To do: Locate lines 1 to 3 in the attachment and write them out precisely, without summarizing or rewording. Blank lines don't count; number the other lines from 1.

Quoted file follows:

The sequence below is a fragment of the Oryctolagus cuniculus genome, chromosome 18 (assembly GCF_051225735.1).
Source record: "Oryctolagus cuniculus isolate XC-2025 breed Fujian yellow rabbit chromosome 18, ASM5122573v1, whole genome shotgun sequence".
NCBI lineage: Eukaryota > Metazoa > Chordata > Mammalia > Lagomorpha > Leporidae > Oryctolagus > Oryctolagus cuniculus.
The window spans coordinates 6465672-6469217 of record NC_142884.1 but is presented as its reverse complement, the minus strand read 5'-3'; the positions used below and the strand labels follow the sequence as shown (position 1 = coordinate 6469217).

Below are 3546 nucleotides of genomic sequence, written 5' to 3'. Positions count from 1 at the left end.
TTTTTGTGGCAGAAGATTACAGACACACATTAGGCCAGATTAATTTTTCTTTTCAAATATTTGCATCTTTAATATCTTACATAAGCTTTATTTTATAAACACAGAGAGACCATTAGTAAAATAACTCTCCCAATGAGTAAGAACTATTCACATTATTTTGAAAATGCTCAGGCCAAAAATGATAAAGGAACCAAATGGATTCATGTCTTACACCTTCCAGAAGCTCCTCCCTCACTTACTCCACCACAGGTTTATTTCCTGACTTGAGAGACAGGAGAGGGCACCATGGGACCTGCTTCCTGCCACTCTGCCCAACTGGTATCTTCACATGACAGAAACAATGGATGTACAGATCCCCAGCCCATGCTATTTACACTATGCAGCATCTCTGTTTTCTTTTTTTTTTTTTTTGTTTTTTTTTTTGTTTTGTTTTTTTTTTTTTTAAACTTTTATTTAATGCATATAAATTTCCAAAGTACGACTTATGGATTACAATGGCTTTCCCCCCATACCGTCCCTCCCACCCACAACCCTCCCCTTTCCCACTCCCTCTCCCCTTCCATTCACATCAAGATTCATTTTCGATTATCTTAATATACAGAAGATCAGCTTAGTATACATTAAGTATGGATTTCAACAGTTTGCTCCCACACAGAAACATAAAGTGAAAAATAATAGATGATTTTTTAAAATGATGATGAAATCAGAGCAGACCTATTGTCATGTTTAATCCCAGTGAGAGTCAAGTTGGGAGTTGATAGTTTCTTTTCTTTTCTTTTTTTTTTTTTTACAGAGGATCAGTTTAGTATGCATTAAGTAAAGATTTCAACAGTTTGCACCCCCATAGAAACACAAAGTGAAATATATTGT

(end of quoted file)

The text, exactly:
The sequence below is a fragment of the Oryctolagus cuniculus genome, chromosome 18 (assembly GCF_051225735.1).
Source record: "Oryctolagus cuniculus isolate XC-2025 breed Fujian yellow rabbit chromosome 18, ASM5122573v1, whole genome shotgun sequence".
NCBI lineage: Eukaryota > Metazoa > Chordata > Mammalia > Lagomorpha > Leporidae > Oryctolagus > Oryctolagus cuniculus.